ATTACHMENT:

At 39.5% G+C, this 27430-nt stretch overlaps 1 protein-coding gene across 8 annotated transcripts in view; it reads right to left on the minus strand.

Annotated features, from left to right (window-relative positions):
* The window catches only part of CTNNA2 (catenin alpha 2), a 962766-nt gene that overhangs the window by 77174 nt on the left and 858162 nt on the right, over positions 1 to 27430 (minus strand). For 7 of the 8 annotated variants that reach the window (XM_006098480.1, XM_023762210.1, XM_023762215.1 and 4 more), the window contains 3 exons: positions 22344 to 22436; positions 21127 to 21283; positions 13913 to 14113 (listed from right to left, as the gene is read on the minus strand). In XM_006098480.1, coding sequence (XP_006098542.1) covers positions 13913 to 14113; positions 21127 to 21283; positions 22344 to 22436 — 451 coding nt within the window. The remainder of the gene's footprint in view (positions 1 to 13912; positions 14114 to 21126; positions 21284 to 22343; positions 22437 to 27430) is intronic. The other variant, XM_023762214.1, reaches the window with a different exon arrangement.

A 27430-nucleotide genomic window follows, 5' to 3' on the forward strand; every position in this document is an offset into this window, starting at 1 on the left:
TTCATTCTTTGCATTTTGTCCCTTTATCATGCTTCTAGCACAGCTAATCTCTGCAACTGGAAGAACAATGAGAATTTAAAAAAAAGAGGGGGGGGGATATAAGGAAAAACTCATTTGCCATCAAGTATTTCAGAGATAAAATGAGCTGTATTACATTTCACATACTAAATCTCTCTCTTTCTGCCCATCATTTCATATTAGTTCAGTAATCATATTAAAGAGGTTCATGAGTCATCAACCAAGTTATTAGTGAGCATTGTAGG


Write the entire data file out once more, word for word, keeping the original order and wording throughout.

At 39.5% G+C, this 27430-nt stretch overlaps 1 protein-coding gene across 8 annotated transcripts in view; it reads right to left on the minus strand.

Annotated features, from left to right (window-relative positions):
* The window catches only part of CTNNA2 (catenin alpha 2), a 962766-nt gene that overhangs the window by 77174 nt on the left and 858162 nt on the right, over positions 1 to 27430 (minus strand). For 7 of the 8 annotated variants that reach the window (XM_006098480.1, XM_023762210.1, XM_023762215.1 and 4 more), the window contains 3 exons: positions 22344 to 22436; positions 21127 to 21283; positions 13913 to 14113 (listed from right to left, as the gene is read on the minus strand). In XM_006098480.1, coding sequence (XP_006098542.1) covers positions 13913 to 14113; positions 21127 to 21283; positions 22344 to 22436 — 451 coding nt within the window. The remainder of the gene's footprint in view (positions 1 to 13912; positions 14114 to 21126; positions 21284 to 22343; positions 22437 to 27430) is intronic. The other variant, XM_023762214.1, reaches the window with a different exon arrangement.

A 27430-nucleotide genomic window follows, 5' to 3' on the forward strand; every position in this document is an offset into this window, starting at 1 on the left:
TTCATTCTTTGCATTTTGTCCCTTTATCATGCTTCTAGCACAGCTAATCTCTGCAACTGGAAGAACAATGAGAATTTAAAAAAAAGAGGGGGGGGGATATAAGGAAAAACTCATTTGCCATCAAGTATTTCAGAGATAAAATGAGCTGTATTACATTTCACATACTAAATCTCTCTCTTTCTGCCCATCATTTCATATTAGTTCAGTAATCATATTAAAGAGGTTCATGAGTCATCAACCAAGTTATTAGTGAGCATTGTAGG